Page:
Two chefs and the ownership group of long-shuttered Santa Monica, California restaurant The Hump face felony charges for serving illegal endangered whale meat. The group was originally charged with misdemeanors three years ago when a sting discovered the Hump served endangered Sei whale as part of an omakase tasting menu.
And now, according to the Los Angeles Times, a grand jury has decided to change those misdemeanors to felonies: one of the chefs, Kiyoshiro Yamamoto, could face up to 67 years in prison if convicted. The parent company is looking at a fine of $1.2 million. That's some expensive sushi.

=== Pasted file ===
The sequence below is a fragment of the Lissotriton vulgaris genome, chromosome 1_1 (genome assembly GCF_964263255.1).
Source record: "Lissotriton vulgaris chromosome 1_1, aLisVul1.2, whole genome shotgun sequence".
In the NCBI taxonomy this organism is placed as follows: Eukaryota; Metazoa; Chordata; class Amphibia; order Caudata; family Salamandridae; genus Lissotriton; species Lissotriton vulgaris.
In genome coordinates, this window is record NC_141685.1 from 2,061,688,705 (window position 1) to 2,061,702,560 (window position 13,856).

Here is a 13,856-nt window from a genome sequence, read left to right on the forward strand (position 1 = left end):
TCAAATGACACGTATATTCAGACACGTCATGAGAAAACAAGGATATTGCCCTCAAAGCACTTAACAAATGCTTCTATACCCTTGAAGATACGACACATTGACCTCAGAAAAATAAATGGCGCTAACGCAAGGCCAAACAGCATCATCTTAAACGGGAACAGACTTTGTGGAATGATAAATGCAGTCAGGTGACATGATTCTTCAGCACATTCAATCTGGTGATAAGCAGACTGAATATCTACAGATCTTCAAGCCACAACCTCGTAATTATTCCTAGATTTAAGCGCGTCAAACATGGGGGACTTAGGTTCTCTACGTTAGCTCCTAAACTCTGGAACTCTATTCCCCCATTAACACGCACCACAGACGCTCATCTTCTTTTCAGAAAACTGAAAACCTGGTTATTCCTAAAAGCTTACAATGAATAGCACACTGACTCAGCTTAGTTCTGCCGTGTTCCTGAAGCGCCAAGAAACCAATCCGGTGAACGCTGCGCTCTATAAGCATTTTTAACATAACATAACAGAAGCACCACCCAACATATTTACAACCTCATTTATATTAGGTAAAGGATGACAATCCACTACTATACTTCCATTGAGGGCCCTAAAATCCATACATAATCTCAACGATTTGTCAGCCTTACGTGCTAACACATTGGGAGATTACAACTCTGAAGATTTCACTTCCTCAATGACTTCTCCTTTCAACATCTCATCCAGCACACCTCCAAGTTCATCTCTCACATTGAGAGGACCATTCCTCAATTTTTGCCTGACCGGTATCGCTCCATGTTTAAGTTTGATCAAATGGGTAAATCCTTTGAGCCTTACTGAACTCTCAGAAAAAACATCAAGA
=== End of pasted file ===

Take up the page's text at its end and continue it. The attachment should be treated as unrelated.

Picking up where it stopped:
The sting operation, by the way, was led by rock singer Zoli Teglas and the Oscar-winning documentarians of The Cove, a film that exposed dolphin hunting practices in Japan. During the sting, a waitress was captured describing a dish as containing "whale"; a piece of the meat was then taken from the restaurant and analyzed in a lab, where it was determined to be Sei whale meat. The Hump shuttered amid the ensuing scandal, saying in a statement, "The Hump hopes that by closing its doors, it will help bring awareness to the detrimental effect that illegal whaling has on the preservation of our ocean ecosystems and species."